“No, I think that might have been the graffiti we sprayed in the gym. Piers is quite artistic, in certain areas.” Dudley tapped his chin. “Or maybe it was the defacement of the founding fathers’ portraits, the tutus on the antique statuary or the flashing during the Queen’s visit. You know, I’m just not sure.”

“I never thought I’d live to see the day,” spat Uncle Vernon. “My son. A ringleader.”

“You came up with all of this?” Harry was genuinely surprised. Such ingenuity was out of character for a Dursley.

Dudley just smiled.

“What shall we do?” shrieked Aunt Petunia. “Where will he go? Smeltings will have told all the best places by now – there’s not a school in England that will accept him after this –”

“There’s always Stonewall Comp,” said Harry, not without a little amusement.

The Stonewall High of Harry’s past, where he was to have been introduced to a toilet bowl head-first, was a long-disappeared relic. In its place was Stonewall Comprehensive, where students were encouraged to talk about their feelings and learn at their own pace. As a consequence of such enlightened thinking, it was obliged to take all comers. It was populated in the main by the worst thugs and delinquents in the catchment area, all of whom had been dumped there by despairing teachers in other schools.

“I think he’d fit right in,” added Harry. He turned a face reeking with earnest compassion on his uncle. “Anyway, the lawnmower?”

“Petrol, was it?” As if in a daze, Uncle Vernon reached into his pocket and took out a ball of notes. “Here. Take Dudley. Your aunt and I need to have a serious discussion.”

Harry crumpled the money in his fist before Dudley could take note of the denominations. By mutual and unspoken consent, he and Dudley repaired to the kitchen to stand in front of the rotating fan prior to leaving.

“How much’d he give you?” Dudley’s fat face was almost languid, but Harry saw the beady look in his eye. Heat made Dudley slow; plus, he’d been relaxing in the fridge all summer while Harry attempted to mow what was left of the lawn. If push came to shove, Harry was pretty sure he could outrun Dudley, Saharan temperatures notwithstanding.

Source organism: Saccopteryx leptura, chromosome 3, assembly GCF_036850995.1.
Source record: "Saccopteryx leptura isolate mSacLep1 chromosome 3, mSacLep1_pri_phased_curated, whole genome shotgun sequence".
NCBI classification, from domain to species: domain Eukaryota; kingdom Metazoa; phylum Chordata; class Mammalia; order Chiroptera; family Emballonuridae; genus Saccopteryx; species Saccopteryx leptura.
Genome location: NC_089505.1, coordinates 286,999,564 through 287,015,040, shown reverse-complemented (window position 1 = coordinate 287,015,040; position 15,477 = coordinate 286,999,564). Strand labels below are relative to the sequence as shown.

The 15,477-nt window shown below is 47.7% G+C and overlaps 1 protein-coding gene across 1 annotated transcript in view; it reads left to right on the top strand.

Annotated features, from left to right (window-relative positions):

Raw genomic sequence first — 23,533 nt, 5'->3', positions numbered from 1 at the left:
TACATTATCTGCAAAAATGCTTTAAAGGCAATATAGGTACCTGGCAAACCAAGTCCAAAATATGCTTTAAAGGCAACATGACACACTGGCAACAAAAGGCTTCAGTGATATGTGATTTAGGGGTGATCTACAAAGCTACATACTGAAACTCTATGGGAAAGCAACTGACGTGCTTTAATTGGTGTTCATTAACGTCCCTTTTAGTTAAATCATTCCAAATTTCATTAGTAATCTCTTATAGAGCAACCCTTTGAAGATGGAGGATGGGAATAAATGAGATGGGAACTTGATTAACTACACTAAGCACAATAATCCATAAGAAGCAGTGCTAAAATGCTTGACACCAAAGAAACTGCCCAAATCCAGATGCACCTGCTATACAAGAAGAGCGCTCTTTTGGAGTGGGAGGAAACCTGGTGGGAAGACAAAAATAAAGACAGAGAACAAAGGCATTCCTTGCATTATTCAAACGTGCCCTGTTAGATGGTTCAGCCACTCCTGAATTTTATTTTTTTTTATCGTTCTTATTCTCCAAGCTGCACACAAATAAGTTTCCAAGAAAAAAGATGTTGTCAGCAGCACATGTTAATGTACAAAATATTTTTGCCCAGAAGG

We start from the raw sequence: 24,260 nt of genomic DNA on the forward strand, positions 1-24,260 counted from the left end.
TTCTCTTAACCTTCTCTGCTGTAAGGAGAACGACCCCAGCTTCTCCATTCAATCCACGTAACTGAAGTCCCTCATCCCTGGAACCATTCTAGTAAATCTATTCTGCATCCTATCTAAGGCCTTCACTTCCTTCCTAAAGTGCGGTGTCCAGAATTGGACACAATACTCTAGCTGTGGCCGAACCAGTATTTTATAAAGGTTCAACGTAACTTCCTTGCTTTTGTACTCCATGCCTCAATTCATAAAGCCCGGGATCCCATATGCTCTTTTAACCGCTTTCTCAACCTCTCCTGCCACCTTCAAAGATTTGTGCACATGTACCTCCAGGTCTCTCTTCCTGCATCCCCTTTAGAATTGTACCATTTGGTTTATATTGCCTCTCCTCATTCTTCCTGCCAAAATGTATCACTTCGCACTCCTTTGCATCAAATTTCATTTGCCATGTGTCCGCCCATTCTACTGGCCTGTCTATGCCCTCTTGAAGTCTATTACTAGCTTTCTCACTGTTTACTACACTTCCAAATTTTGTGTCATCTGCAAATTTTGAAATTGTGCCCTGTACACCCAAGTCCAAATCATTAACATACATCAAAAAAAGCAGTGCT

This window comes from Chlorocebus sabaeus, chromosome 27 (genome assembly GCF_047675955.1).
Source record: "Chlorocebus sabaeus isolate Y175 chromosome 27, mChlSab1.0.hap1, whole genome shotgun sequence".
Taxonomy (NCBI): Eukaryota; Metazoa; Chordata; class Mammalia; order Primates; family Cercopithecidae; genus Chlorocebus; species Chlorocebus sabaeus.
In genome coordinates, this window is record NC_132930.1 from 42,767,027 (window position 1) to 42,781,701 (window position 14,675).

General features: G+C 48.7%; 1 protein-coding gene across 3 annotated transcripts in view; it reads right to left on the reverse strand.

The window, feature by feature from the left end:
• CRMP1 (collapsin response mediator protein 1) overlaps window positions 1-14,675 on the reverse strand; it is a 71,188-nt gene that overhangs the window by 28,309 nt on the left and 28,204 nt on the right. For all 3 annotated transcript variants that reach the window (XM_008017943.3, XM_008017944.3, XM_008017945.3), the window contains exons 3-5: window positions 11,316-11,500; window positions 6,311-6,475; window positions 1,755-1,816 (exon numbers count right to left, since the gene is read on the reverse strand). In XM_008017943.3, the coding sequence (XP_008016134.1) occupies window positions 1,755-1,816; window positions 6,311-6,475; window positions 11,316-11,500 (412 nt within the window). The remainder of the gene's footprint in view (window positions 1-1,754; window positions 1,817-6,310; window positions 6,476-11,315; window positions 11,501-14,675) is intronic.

Harry hunched his shoulder away from Dudley and smoothed out the notes. There were two twenties; Uncle Vernon must have been seriously distracted. “Here.” Harry held out one to Dudley. It hung limply from his fingertips.

“You’ll get the petrol with yours.”

“Yes,” said Harry, rolling his eyes. It was quite a long trek to the nearest petrol station, but he fully intended on borrowing Dudley’s bike and Petunia’s sunhat. If he was lucky, he’d have change left over to buy sunscreen. And deodorant.

Dudley was rolling the twenty between his fingers, leaving it even limper with sweat. He appeared to come to a decision. “I’ll get a box of ice lollies,” he said, “and you can have one.”

Harry gaped at this unprecedented liberality.

“Just one, mind,” Dudley hastened to add; clearly something in Harry’s face suggested the notion that six-packs of ice-cream could be split more fairly than in a ten-ninety ratio. “After all, you did save my life.”

“I did?” said Harry. “Oh, I did. Yes. Accidentally.”

“Thanks for that,” said Dudley. After a difficult pause, he added, “Maybe two lollies?”

“Don’t over-burden yourself with generosity,” said Harry. “You might pull a muscle in your brain. I’m going to borrow your bike, okay?”

“Sure.” Dudley waved this off, as well he should; Aunt Petunia’s black market connections had ensured the construction of an ice-cream stand right outside Number Four. As Harry reluctantly tore himself from the fan, Dudley yelled after him, “Take Mum’s hat, too.”


Meanwhile, in Spinner’s End

Narcissa Malfoy Apparated on to a riverbank a few co-ordinates shy of where she’d intended, and stepped on a fox. The fox took exception to this and bit her ankle, so the first thing Bellatrix Lestrange heard upon Apparating to the same riverbank was the sound of her sister’s screaming. Unused to hearing such a noise without being the direct cause of it, Bellatrix hurled off a Killing Curse in the approximate direction of Narcissa’s squeals.

The fox dropped down dead, and Narcissa trod on its head. With an unpleasantly squishy crack, its skull broke under her foot.

“Oh, oh!” cried Narcissa. “You killed it! Why did you kill it?”

Bellatrix stared at Narcissa. “Correct me if I’m mistaken, but don’t you own several genuine fox-fur robes? That requires them to have been killed first, you know.”

“Yes,” and Narcissa was pouting, “but I don’t do it myself. How perfectly savage. Besides,” she added, “you could have killed me. That curse went right past my leg!”

“Good grief.” Bellatrix rolled her eyes. “Have you so soon forgotten our Lord’s teaching? Killing Curses will rarely take effect unless they catch the victim in the head or chest. At most I would have given you a necrotising gangrene, and you can certainly manage with only one leg.”

Narcissa scowled, which for the first time lent some strength to her babyish features. “Of course I listened. I also heard a part about care and caution, not to mention refraining from killing unless absolutely necessary. I don’t imagine that fox posed a significant threat to your well-being. I think,” she said with relish, “I’m going to add this to your tally.”

It was Bellatrix’s turn to scowl, an expression which momentarily lifted her from femme tres fatale to pantomime dame. “See if I care!”

“You will when the Dark Lord returns,” taunted Narcissa, “to see five new tallies in three days. I don’t think he’ll be pleased.”

“You waste time,” sniffed Bellatrix. “Pray lead me to your destination, so I may return to serving my Lord in more useful ways.”